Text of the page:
Preparing a product for retail is one thing, but packaging a food item for sale is another. Food packaging must adhere to several strict requirements before it can be sold. 

If you want to learn how to package food for sale – you’re in the right place! Here’s what you need to know about food packaging requirements and how you can make the most out of your small business.

How to Package Food for Sale: Everything You Need to Know

Packaging Different Types of Foods

How you package your food will depend on the type of food it is. Each category needs to be packed in a specific way to ensure freshness, adhere to food safety guidelines, and maintain quality. 

Canned Foods and Sauces

Salad dressings, condiments, and similar products are treated with heat to kill bacteria and then hermetically sealed to keep out pathogens that compromise shelf life. If you’re packaging a product that must be sterilized and sealed, it’s best to work with a lab that tests the safety of food products to ensure that your processes are safe and scalable.

Shelf-Stable Snack Products

Products such as crackers and cookies don’t need the same degree of processing, but the packaging can still affect the shelf life. If your product requires airtight packaging to keep it from growing stale, you should invest in vacuum packing and heat sealing equipment.

If you’re selling these products on a smaller scale and they’ll be consumed quickly, twist ties or zipper bags could be a solid option. 

Shelf-Stable Dried Grains

Dried grains, beans, and pasta don’t need airtight packaging, which gives flexibility when choosing packaging materials (paper bags, cardboard boxes, and plastic bags are popular options). The long shelf lives of these foods can give off the impression that they will last indefinitely, but they still grow stale eventually, so they should be tested for shelf life and marked with pull dates.

Refrigerated Products

Refrigeration extends the shelf life of many food products by slowing down the growth of bacteria. It can also dry out food, so products stored in the refrigerator should be handled specially. 

Cold food products can be packaged in containers that are sealed simply by closing (plastic containers with snap-on lids, jars with tops that can be tightened by hand, etc.). Adding a sticker/seal is recommended to make your product tamper evident.

Hot Prepared to Refrigerated Products

Foods that are prepared hot and put in the refrigerator (such as soup, prepared meals, etc.) should be completely cooled down before packaging to prevent condensation. 

Frozen Products 

Like refrigerated items, frozen products must be packaged carefully to avoid freezer burn. The freezing process extends the shelf life far beyond what refrigeration does (it’s more expensive and requires more equipment). 

To prevent freezer burn, lower the temperature of your product before the freezing point as quickly as possible. If your product still contains a lot of moisture, wait to seal your packages until the contents are frozen solid. A blast chiller is a highly convenient tool to aid with this.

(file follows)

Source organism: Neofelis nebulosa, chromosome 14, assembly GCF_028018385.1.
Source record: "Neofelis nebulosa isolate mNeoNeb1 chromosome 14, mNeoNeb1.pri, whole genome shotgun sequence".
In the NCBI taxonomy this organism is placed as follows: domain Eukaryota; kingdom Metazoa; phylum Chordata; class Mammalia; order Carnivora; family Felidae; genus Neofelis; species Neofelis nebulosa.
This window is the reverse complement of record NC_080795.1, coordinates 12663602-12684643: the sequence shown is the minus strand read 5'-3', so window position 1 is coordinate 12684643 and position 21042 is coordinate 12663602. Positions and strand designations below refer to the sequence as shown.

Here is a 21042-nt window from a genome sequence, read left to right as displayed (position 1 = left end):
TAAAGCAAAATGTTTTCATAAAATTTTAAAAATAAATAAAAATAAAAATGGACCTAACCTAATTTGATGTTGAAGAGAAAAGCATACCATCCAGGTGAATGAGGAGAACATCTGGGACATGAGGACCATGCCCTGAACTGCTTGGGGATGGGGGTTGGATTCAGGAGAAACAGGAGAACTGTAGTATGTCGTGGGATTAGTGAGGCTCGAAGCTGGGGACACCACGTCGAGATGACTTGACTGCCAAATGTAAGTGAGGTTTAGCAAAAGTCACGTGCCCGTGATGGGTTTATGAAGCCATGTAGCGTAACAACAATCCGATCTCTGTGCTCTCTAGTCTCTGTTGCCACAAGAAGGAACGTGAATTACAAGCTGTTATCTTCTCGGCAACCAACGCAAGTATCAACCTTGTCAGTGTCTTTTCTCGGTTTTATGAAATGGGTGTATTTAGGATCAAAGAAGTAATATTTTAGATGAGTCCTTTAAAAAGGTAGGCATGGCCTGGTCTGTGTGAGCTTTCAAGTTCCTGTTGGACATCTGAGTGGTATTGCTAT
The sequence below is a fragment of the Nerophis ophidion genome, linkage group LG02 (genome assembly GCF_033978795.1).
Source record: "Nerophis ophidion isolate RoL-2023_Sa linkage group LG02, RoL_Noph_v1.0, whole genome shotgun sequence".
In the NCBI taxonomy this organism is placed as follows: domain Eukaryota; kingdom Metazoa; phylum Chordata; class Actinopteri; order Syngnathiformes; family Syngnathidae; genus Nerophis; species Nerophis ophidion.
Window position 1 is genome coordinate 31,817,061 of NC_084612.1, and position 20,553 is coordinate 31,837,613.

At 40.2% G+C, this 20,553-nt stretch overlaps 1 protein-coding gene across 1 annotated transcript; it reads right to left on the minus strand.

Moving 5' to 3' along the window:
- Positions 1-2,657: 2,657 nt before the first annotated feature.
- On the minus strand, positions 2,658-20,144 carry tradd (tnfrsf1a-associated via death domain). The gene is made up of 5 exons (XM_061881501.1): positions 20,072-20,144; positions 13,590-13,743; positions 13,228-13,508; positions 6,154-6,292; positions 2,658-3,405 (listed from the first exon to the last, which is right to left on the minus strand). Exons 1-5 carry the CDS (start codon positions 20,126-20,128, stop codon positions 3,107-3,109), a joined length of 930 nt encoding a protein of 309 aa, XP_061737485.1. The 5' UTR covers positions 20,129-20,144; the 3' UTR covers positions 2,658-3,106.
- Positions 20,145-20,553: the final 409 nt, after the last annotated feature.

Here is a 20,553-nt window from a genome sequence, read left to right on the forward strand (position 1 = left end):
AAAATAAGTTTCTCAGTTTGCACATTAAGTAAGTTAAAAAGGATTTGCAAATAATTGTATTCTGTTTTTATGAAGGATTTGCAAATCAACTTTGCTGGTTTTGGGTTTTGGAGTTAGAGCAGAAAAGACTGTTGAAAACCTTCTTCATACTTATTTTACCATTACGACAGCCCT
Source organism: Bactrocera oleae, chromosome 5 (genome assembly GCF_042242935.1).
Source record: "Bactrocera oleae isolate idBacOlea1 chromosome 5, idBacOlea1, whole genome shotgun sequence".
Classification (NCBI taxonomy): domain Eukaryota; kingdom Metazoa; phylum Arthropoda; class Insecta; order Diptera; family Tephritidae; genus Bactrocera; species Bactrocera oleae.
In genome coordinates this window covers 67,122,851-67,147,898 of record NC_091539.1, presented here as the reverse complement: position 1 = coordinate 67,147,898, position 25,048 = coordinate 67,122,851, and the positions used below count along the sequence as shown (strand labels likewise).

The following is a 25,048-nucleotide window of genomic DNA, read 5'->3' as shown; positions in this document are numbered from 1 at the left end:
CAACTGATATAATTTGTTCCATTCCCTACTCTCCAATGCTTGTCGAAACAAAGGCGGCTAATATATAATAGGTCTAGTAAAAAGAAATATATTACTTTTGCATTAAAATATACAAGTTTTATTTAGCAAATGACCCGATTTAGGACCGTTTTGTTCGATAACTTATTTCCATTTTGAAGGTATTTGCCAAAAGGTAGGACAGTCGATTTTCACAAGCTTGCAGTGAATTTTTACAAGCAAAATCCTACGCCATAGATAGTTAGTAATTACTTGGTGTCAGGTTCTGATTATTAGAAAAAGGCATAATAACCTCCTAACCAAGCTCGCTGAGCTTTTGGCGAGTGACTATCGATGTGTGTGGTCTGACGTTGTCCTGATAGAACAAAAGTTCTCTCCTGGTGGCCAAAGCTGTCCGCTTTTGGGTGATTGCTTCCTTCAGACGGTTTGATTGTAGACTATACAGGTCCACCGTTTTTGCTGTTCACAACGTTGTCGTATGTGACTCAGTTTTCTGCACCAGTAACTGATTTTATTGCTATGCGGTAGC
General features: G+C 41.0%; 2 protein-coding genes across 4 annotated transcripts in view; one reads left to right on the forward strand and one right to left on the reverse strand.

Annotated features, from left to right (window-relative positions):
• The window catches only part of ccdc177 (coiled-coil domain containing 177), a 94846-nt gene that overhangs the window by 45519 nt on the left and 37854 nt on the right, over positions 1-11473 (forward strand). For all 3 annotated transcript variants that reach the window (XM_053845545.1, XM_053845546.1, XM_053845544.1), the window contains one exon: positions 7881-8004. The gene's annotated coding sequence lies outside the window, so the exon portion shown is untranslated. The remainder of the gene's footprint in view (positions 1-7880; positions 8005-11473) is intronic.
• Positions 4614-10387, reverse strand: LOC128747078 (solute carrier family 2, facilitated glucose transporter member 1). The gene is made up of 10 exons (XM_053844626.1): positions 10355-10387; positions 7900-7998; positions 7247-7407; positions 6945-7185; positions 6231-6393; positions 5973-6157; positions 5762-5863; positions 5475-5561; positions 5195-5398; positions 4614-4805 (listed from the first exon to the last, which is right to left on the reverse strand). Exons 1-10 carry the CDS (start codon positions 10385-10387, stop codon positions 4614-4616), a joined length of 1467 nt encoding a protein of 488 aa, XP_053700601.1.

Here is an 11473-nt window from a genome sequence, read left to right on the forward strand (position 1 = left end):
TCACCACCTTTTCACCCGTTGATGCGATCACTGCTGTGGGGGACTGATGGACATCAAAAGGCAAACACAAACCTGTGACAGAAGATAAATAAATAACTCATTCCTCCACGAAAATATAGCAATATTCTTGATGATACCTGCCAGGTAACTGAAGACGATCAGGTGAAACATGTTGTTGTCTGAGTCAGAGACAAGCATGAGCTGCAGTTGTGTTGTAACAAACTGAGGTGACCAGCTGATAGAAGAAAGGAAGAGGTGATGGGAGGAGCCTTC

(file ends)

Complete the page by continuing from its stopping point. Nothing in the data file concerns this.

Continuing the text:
It’s also crucial to choose packaging materials that hold up in freezing temperatures and are thick enough to protect the food. Plastic bags that work for shelf-stable and freezable products may be too thin to protect frozen foods. Certain glass containers can shatter at freezing temperatures – always be sure to choose materials that can withstand the temperature at which you will be storing them.

Packaging Features For Your Small Business

When you’re choosing packaging for your business’s products, know that it will significantly affect the well-being of what you’re selling. 

That’s not all, though – it also can alter how consumers will view your product and if they’re incentivized to buy it. Read on to learn about more important packaging features. 

FDA Compliant Items

The FDA requires five key elements on a food packaging label. They’re found on the principal display panel and information panel.

  • Statement of identity
  • Net weight of the product
  • Address of the manufacturer
  • Nutrition facts
  • Ingredients list

Correctly-Sized Packaging

A product should always have the correct size and shape packaging – a fundamental retail rule is that your packaging should never be larger than necessary. Extra material can affect the safety and condition of its contents. Plus, the consumer will be disappointed when they open a bag of potato chips only to find that it’s halfway full. 

Food-grade poly bags are a top-notch option for small businesses selling edible products. If you need assistance picking the right size for your goods, take a look at our helpful measuring guide

Branded Labeling

Designing the label for your product is one of the most exciting parts of starting a business! Choose your brand’s unique color scheme, fonts, and overall aesthetic. Don’t forget to include the product’s name, a description of the food, the address where it was made, and any other important information that the consumer would want to know (it’s organic, handmade, etc.)

Are you interested in getting custom-made food-grade poly bags? A-Pac Manufacturing Company has partnered with an industry-leading flexible packaging printer to offer custom-printed, high-quality bags. Our custom-printed bags can replicate any logo or color palette and can be made using flat bags, wicketed bags, zipper bags, gusseted bags, and poly bags with tape closure.

Purchase High-Quality Packaging For Your Business

Do you have more questions about packaging food for sale? Get in touch with A-Pac Manufacturing. We offer custom, food-grade poly bag packaging options with no minimum order and fast 2-3 week lead times. Get in touch with us or request a free quote today!